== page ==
Tag Archives: poetry anthology

News of the Universe: Poems of Twofold Consciousnes

news ofPaperback: 320 pages

Publisher: Counterpoint; First Trade Paper Edition edition (August 29, 1995)

Language: English

ISBN-10: 0871563681

ISBN-13: 978-0871563682

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Review by: Robert Hambling Davis  .

News of the Universe: Poems of Twofold Consciousness is an anthology of poems that support the premise that human consciousness is only one of the many forms of consciousness operating in the universe. The National Book Award winning poet Robert Bly selects and introduces the poems in this anthology, which offers a historical perspective that moves from an 18th century preoccupation with the human self in a time of alienation from the natural world, toward poems that celebrate the consciousness of non-human life species and even so-called inanimate objects. Hence the title, “news of the universe.” Bly contends that the poetry that matters the most today, or at least in 1980 when the anthology was published, illuminates the fact that we, as homo sapiens, must find our place in the world by acknowledging that we are but one of thousands of species, yet we have the power to destroy all species, including ourselves. Most of the poets in News of the Universe are western poets, including Milton, Blake, Whitman, Wordsworth, Keats, and Yeats, but Bly also includes poems by Rumi, Kabir, Mirabai, and other eastern poets of a mystical bent.
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I bought this anthology soon after Sierra Books published it in paperback. I keep my copy on my nightstand, and like to read a few poems before turning out the light and falling asleep. The book helps me to remember my place in the world, by making me try to see it from an imaginary perspective: that of a bee, a horse, a rock, or a cloud, as I view the world around me each day, the world I don’t want to take for granted. To write this recommendation, I went through my copy of the book again, trying to find a short poem that best summarizes the gist of the collection, and chose this verse from Rilke’s Book of the Hours:
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    I live my life in growing orbits,
    which move out over the things of the world.
    Perhaps I can never achieve the last,
    but that will be my attempt.
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    I am circling around God, around the ancient tower,
    and I have been circling for a thousand years.
    And I still don’t know if I am a falcon, .
    Or a storm, or a great song.
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rhdavis-1Robert Hambling Davis is a fiction editor of The Fox Chase Review. He has been published in The Sun, Antietam Review, Memoir (and), Philadelphia Stories, Santa Monica Review, and elsewhere. He’s been nominated for two Pushcart Prizes, and received three Delaware Division of the Arts grants, two for fiction and one for creative nonfiction. He was a fiction semifinalist in the William Faulkner Creative Writing Contest in 2002 and 2012, and a creative nonfiction winner in 2013. Robert helps direct the Delaware Literary Connection, a nonprofit serving writers in Delaware and surrounding areas. He is a member of the Delaware Artist Roster, and has given writing workshops and readings in the Mid-Atlantic.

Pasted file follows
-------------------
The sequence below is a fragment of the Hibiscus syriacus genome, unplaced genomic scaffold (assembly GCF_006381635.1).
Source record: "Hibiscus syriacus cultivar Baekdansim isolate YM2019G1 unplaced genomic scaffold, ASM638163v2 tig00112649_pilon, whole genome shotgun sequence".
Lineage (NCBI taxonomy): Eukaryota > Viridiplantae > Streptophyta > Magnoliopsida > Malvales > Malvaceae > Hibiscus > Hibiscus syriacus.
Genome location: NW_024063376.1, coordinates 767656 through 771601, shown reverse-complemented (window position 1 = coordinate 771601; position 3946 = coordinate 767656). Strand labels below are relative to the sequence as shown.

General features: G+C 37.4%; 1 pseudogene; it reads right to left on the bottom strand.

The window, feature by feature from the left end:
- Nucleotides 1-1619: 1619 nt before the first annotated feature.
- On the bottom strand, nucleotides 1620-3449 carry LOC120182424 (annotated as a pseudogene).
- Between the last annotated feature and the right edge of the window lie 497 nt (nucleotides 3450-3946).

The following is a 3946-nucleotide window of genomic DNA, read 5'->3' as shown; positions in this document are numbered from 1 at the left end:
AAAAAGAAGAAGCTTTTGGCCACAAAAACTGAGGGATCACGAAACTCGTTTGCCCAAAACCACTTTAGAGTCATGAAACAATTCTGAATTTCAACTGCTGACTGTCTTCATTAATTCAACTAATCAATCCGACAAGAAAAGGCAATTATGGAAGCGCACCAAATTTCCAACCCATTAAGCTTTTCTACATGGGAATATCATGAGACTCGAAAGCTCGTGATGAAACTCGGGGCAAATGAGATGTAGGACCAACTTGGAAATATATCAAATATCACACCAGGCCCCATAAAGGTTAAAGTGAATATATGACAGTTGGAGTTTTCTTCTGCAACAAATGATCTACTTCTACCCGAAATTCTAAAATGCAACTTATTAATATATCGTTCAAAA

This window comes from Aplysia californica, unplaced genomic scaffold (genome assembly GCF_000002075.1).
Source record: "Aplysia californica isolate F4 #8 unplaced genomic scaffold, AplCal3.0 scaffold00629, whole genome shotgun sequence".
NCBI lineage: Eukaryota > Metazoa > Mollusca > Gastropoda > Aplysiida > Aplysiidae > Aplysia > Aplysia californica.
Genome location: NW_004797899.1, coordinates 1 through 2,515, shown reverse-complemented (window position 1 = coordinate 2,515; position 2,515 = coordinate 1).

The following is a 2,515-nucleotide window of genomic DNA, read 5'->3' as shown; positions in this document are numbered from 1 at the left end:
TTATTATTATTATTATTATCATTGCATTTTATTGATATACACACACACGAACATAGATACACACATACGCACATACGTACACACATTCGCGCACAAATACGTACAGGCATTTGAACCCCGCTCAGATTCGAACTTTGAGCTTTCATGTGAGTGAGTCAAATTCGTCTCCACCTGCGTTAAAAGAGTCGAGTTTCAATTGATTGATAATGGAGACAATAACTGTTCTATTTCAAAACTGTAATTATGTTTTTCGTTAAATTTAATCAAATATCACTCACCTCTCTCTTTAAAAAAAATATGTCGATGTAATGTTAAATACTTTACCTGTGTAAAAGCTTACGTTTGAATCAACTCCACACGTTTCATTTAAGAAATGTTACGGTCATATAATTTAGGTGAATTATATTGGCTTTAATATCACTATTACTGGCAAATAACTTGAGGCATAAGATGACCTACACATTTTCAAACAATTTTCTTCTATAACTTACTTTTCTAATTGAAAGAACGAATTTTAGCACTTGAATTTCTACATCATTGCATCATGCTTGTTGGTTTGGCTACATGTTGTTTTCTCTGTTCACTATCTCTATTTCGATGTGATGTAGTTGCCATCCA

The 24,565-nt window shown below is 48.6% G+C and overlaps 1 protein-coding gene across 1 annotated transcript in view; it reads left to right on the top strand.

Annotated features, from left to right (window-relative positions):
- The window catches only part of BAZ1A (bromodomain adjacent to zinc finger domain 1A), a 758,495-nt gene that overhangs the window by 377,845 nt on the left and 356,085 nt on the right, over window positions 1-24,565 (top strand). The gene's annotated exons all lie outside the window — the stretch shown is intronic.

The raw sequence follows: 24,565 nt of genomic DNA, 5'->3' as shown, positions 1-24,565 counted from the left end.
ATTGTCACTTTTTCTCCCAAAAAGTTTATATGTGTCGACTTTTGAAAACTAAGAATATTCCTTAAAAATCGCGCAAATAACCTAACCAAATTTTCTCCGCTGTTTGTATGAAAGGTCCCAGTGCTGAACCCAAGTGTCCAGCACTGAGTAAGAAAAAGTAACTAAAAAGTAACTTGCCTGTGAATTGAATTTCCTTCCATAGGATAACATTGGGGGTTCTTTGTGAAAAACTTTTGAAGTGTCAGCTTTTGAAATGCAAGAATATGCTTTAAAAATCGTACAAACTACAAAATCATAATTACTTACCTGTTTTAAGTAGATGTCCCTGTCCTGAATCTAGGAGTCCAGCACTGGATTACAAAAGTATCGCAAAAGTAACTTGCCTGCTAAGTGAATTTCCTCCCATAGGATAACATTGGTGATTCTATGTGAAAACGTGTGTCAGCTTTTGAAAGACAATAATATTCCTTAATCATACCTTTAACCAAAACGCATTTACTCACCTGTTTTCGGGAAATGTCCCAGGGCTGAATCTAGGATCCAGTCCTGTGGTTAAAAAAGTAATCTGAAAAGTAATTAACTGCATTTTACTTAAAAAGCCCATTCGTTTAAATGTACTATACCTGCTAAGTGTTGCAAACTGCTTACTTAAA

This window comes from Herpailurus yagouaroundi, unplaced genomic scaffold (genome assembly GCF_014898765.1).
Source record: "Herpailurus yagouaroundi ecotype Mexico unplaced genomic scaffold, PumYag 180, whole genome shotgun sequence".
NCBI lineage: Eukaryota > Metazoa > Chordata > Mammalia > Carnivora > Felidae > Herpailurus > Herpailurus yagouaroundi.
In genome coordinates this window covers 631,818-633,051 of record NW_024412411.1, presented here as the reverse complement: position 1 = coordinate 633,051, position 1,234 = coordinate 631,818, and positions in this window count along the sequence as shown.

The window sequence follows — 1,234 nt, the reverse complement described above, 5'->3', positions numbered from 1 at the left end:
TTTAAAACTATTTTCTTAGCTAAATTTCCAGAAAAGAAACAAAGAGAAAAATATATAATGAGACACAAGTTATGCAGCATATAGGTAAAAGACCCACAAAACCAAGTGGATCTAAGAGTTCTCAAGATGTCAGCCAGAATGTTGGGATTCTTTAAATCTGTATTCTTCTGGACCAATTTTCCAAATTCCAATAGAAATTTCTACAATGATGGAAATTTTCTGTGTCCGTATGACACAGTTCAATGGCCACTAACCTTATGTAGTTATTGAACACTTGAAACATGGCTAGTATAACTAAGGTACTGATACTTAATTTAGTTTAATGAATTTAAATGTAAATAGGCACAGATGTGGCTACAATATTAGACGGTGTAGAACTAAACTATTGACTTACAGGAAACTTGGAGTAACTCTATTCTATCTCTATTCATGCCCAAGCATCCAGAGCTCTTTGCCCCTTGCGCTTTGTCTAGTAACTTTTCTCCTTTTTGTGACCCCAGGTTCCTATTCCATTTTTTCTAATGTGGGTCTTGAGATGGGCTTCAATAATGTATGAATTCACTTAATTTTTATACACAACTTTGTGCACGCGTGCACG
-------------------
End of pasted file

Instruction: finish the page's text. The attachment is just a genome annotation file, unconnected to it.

Modern American and British Poetry – Anthology- Louis Untermeyer

mod

A look back…

American

 Untermeyer begins the foreword of this anthology first published in 1922

“Modern” is, perhaps, the most misleading adjective in the dictionary. There is no term more fluctuant and elusive, that shifts its meanings with greater rapidity, that turns its back so quickly upon those ardent champions who defended it most stubbornly. The present merges so swiftly into the past that today’s definition of modernity may seem, after the shortest of intervals, an apology for some safely enshrined tradition. 

In the preface Untermeyer offers a look at the changing American literary landscape, defining when American poets came into their own, reflecting the nation in words as opposed to the literary establishment that failed to embrace the changing nation and remained tethered to England. This history highlights the revolution that was Whitman and Dickinson to Sandberg, Amy Lowell, H.D., Langston Hughes, Frost, and western frontier poetry that enchanted the nation by the likes of Bret Harte, John Hay, Edward Rowland Sill and Joaquin Miller.

This first half of this anthology contains the work of 83 American poets with two distinct threads. The shooting stars and those who faced harsh criticism, endured, who even today influence poets. Untermeyer offers up a history of each poet prior to a set of poems. This in itself is worth the read, as history is a good thing to know.

I picked up my copy at a used book store. It is in very good condition although well read. You can find a copy at Amazon for a whopping $.074 for a hard copy. An anthology and history of poets for under a buck, how can you beat that?

http://www.amazon.com/Modern-American-Poetry-British-Anthology/dp/B000HI34UI

Next time we will have a look at the Brits.

IMG_9390-g emil reutter lives and writes in the Fox Chase neighborhood of Philadelphia. You can find him at https://gereutter.wordpress.com/